The vast majority of online storage services either:

  1. Do not allow for direct linking, or…
  2. Expire and delete your files after a certain amount of time or inactivity, or…
  3. Have not been around long enough to be considered tried and true, or…
  4. Try to spam you to death with ads and optional services.

Concerning free web hosts, yes, many of them offer free FTP access. While I applaud this, you need to be careful. The vast majority of free web hosts have a clause in their Terms of Service stating that they are not to be used as file storage. Any accounts found breaching this clause will have their files mercilessly deleted without warning. These companies make the bulk of their money by putting ads on your free site, and file storage/direct linking is simply not profitable for them. You don’t want your files disappearing, do you?

That’s why I chose Google Sites and DriveHQ for this article. If you know of any other solutions that are free, reliable, simple to use, and allow for direct file linking, please let us know in the comments.

Quick Tip – Stop Firefox from Remembering Downloads

This one is by no means difficult, but I often forget about it. I see no reason why Firefox should remember what I download, and it bugs me to see a huge list of previously downloaded files whenever I open the Firefox Download window.

Disabling this feature is simple. Just go to Tools → Options, and switch to the Privacy tab.

Un-check the box next to Remember what I’ve downloaded. Problem solved.

While we’re on the subject, you can also suppress the Downloads window from showing at all when you start a new download. Just switch back to the Main tab and un-check the box next to Show the Downloads window when downloading a file.

Create a Mobile Version of Your Site for Free with Mippin Maker

Want to create a mobile-friendly version of your website or blog, but don’t feel like coding a version by hand (or paying someone else to do so)? Take a look at the free Mippin Maker service.

www.mippinmaker.com

Creating a mobile version of your site is a simple process, and it only takes a few minutes. Best of all, it’s completely free.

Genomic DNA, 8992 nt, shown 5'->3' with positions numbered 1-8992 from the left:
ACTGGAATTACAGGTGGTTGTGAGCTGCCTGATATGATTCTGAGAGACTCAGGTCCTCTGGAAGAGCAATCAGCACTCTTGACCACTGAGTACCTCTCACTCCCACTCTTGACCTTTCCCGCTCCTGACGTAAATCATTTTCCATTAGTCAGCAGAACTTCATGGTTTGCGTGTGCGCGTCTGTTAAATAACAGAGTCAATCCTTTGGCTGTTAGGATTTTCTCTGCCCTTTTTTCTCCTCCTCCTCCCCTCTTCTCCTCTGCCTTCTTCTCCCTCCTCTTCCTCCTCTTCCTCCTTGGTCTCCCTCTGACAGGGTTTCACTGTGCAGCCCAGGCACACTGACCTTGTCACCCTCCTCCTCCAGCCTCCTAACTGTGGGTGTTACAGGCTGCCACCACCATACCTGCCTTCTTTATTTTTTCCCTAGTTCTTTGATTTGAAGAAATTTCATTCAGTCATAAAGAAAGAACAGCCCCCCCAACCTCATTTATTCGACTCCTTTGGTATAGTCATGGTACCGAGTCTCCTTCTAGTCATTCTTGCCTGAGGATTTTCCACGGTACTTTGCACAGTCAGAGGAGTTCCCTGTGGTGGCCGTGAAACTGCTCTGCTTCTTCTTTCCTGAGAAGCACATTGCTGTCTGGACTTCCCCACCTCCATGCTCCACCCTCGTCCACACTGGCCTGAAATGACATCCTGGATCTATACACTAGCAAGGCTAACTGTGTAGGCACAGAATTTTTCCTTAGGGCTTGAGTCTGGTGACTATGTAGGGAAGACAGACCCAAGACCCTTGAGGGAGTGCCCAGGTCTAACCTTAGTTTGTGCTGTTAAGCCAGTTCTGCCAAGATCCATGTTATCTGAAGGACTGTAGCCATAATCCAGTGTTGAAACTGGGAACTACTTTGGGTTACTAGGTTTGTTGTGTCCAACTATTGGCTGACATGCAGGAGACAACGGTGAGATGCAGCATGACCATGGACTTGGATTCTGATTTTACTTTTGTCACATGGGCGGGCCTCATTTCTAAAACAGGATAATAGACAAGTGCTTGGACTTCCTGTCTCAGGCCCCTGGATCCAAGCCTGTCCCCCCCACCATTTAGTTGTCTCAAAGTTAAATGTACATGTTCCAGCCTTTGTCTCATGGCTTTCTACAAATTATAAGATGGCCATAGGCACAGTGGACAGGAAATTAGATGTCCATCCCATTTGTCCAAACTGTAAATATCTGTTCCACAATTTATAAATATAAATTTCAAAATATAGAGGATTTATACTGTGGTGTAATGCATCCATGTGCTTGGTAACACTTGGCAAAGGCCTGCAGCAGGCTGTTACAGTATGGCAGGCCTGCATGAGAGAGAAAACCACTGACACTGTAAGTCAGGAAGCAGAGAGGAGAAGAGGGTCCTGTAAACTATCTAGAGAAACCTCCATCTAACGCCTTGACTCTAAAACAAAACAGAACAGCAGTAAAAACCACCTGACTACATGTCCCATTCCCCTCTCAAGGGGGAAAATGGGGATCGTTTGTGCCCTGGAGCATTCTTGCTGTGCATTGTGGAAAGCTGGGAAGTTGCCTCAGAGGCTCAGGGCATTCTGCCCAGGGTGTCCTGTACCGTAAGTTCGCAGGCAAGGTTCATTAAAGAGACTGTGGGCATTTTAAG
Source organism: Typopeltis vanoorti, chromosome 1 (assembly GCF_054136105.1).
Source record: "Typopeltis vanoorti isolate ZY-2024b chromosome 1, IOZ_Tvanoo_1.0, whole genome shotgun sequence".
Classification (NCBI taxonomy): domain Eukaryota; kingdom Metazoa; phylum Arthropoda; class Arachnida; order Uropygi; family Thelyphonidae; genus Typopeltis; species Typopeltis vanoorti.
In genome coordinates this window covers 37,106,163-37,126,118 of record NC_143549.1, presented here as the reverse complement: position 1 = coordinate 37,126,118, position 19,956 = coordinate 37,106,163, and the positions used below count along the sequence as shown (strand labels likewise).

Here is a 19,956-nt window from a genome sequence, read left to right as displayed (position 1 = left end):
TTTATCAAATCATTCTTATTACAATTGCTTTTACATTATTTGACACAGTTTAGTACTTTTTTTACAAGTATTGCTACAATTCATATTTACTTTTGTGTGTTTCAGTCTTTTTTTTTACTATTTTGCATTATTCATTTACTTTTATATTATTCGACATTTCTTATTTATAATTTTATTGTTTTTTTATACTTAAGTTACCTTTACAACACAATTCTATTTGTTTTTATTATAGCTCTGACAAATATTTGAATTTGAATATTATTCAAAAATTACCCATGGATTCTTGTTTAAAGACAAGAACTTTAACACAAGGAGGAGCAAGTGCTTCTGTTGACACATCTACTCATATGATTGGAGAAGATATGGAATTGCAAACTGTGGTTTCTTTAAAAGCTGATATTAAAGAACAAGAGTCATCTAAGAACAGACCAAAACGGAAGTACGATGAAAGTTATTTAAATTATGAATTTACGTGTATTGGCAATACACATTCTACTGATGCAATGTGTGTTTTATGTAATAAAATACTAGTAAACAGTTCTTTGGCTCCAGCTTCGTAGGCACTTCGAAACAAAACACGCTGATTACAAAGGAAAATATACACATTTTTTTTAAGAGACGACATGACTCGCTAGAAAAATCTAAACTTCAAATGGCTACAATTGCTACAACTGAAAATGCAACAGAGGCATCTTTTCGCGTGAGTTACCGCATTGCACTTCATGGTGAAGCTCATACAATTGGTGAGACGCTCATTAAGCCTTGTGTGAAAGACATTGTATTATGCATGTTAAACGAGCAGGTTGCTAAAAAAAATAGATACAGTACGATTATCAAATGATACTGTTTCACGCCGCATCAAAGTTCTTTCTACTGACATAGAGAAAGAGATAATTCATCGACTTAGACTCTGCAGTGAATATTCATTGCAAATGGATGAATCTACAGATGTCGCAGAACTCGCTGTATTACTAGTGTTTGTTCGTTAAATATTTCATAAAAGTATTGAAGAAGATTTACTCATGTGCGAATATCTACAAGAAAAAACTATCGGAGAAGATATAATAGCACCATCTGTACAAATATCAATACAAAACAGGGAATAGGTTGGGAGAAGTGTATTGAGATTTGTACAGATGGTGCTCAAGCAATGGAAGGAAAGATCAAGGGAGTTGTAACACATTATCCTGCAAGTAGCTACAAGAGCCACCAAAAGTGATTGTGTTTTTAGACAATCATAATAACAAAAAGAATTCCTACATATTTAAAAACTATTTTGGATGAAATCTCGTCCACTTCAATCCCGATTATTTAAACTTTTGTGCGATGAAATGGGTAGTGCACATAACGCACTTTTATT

Any site with an RSS feed can be mobilized with Mippin Maker. Yep, that means Blogger, WordPress, and most any other services are eligible.

First, just enter the URL of your site or RSS feed to get a preview of how the mobile version will look:

Mobilize:

Next, choose any custom colors for your mobile site, or upload a logo:

Customize:

The final step is to create a Mippin account and verify that you’re the rightful owner of the site. To do so, Mippin will ask you to post a string of data as a post title, but you can delete that post once you’ve verified your ownership.

As a bonus, you can even opt to include mobile ads and earn some revenue with your new mobile site. Unlike competing services, Mippin allows you to keep 100% of the revenue.

Of course, we have to practice what we preach, so TipsFor.us is now mobile. You can access the mobile version at:

http://m.tipsfor.us (no www)

Switcher 2.0 РA Free Expos̩ Clone for Vista/Server 2008

There are number of utilities available that mimic the functionality of Apple Exposé, but my favorite that I’ve tried so far is Switcher.

Switcher 2.0www.insentient.net

Though Switcher has been out for a while, version 2.0 was just released a couple months ago. It adds a number of cool features and is even available in both an executable and a non-installer format.

Here’s the main screen:

Once Switcher is running, call it into action by pressing Win (left) + Tab. If you don’t like that key combo, you can easily create your own.

By default, Switcher is set to Tile view:

Hovering over a tile with your mouse highlights it, and clicking it brings the window to the foreground.

You can also switch to Dock view, which lines up all the windows at the top with the current tile enlarged below:

Pressing Tab will cycle through the available windows.

The third view type is Grid view:

Pretty simple, really. All available windows are lined up straight across your desktop in an orderly fashion.

Switcher works well as an Exposé clone, but it also has a few extra tricks up its sleeve. Here are a few: